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Collections; Portraits, Porcelain and Pilcher

The Percy Pilcher Aviation Collection

The Pilcher Aviation display is situated in the Stable Courtyard. It’s principal exhibit is a working replica of ‘The Hawk’, the Flying Machine in which Lieutenant Percy Pilcher, RN, who is recognised as England’s Pioneer Aviator, was killed at Stanford in 1899. He flew successfully for four years before his death. The Hawk was his latest machine, its predecessors were The Bat, The Beetle and The Gull. Pilcher had built a tri-plane which was designed to be powered by an engine and there was also a design for a quadro-plane, never built, to be called The Duck. Pilcher had designed an engine which he had planned to fit into The Gull and The Hawk, as well as the tri-plane, but his early death prevented his official demonstration of powered flight.

On the fateful day in 1899, it is believed that Lord Braye and Pilcher had gathered a number of investors to witness the first powered flight in the world, three years ahead of the Wright Brothers. Unfortunately the engine had some problems and Pilcher felt compelled to at least demonstrate glided flight instead. The tow rope was heavy with dew having been laid out on the ground overnight. The glider was towed into the air by the estate’s coach horses, but the weight of the dew soaked tow rope pulled the glider’s nose down before it could be released. The tail plane also snapped and Pilcher crashed and sadly died two days later of his injuries. A monument to his memory was erected by the Royal Aeronautical Society on the other side of the river from the house, on the spot where he crashed.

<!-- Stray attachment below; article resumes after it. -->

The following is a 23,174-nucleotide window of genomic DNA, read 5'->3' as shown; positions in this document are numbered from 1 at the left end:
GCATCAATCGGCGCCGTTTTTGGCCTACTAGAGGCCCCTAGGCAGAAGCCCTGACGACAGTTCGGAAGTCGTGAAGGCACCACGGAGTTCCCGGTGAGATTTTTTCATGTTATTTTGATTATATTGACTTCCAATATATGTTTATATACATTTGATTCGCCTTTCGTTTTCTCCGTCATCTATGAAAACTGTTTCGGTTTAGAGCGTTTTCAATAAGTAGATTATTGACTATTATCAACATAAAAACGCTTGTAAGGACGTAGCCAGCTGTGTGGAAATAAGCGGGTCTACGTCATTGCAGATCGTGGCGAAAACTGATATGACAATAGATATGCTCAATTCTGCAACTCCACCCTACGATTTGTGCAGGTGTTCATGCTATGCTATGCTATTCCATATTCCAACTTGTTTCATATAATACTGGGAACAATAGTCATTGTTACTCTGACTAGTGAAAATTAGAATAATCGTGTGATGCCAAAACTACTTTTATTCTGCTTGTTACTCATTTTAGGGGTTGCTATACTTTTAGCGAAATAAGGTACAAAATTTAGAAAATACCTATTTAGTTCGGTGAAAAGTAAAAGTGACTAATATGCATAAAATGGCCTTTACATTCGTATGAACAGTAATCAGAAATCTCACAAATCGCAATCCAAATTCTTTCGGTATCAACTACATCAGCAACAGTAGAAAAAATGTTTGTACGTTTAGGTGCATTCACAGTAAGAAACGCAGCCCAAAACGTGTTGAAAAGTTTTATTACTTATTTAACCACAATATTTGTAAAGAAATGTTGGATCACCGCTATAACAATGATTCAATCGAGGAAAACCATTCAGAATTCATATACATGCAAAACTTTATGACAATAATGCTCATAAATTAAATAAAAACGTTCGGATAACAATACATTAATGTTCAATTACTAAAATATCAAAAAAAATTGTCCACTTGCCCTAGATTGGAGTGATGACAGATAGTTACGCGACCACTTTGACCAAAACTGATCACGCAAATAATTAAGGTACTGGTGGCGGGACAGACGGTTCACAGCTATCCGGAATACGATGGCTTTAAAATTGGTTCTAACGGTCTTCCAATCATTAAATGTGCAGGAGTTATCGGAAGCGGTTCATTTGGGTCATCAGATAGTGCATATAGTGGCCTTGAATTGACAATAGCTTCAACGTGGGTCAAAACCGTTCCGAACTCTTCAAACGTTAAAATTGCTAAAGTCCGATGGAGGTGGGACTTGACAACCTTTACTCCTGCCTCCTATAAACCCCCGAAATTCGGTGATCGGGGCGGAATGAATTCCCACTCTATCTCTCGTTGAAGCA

Pilcher’s legacy lived on as his biplane drawings were sent to the Wright Brothers on which they based their Kitty Hawk biplane that successfully achieved powered flight in America in 1903. The replica at Stanford was built by the apprentices of Sir W.G. Armstrong Whitworth Aircraft Ltd. A figure representing Pilcher is suspended in the machine, in the position adopted by the aviator, who controlled the angle of the machine by the movement of his body, very similar to hang gliding today. He became airborne by means of a winch, using either man or horse power. This replica was very kindly presented to the 7th Lord Braye by the Royal Aeronautical Society so that it might be exhibited at Stanford. Pilcher was a great friend of his father, the 6th Lord Braye who worked with him, assisted in his early experiments and flew several of his machines.